Another random sample of recent viewing, from Ken Russell’s debut feature French Dressing through Andrew Bujalski’s retro-video experiment Computer Chess to David Mackenzie’s Oscar-nominated Hell or High Water.
Criterion’s release of Felipe Cazals’ Canoa: A Shameful Memory (1976) makes available a key film in Mexican cinema history. A devastating depiction of political violence, the film uses radical techniques to deconstruct a brutal incident which actually occurred in the small town of San Miguel Canoa in 1968.
Hammer Films are, of course, best known for launching the modern era of horror with their late ’50s colour reworkings of the Universal classics from the ’30s, beginning with Curse of Frankenstein (1957) and Dracula (1958). These movies, colourful, somewhat perverse for the time, and more graphic than earlier films in the genre, inspired Roger […] Read More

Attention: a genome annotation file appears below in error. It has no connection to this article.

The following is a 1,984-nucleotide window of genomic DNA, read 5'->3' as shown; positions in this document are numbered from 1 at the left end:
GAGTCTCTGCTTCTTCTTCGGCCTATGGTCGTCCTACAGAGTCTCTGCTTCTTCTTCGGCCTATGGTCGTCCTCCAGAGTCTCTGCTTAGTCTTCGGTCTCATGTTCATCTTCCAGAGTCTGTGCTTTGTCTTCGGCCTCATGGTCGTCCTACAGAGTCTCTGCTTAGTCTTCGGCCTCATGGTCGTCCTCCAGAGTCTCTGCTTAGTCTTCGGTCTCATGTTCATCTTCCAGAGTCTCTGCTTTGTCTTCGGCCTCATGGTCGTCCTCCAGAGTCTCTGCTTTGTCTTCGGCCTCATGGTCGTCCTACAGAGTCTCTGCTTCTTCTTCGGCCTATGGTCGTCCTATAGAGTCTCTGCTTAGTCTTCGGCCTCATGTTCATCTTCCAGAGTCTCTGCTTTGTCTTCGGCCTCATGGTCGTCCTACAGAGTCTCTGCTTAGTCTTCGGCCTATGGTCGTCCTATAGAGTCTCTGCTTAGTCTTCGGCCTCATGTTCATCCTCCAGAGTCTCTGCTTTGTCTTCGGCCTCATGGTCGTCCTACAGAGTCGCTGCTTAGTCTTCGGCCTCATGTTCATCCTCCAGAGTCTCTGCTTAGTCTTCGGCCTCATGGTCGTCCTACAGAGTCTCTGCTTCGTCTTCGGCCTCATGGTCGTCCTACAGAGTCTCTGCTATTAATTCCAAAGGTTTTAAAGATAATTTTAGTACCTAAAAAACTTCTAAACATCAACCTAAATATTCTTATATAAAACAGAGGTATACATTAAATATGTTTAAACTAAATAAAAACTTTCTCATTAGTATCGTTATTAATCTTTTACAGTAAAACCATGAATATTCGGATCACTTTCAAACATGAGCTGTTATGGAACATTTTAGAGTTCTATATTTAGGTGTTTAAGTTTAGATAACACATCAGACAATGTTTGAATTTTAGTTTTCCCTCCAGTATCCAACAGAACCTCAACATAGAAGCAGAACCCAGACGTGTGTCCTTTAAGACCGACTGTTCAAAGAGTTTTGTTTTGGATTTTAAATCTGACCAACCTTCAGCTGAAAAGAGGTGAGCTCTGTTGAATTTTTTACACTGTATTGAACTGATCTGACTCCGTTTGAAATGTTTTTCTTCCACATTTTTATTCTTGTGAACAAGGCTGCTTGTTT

Criterion have released a gorgeous restoration of Ermanno Olmi’s 1978 masterpiece The Tree of Wooden Clogs, supplementing this immersive epic of 19th Century peasant life with several epics which explore the origins of the project and Olmi’s methods of working with his remarkable non-professional cast.
The pleasures of black-and-white cinematography are on full display in Ken Hughes’ The Small World of Sammy Lee; shot on the streets of Soho and the East End by the great Wolfgang Suschitzky, this story of a small-time entertainer and compulsive gambler desperately trying to raise cash to pay off a gangster is a finely observed depiction of the seedier side of pre-Swinging London, shot through with bleak humour and the tentative possibility of redemption.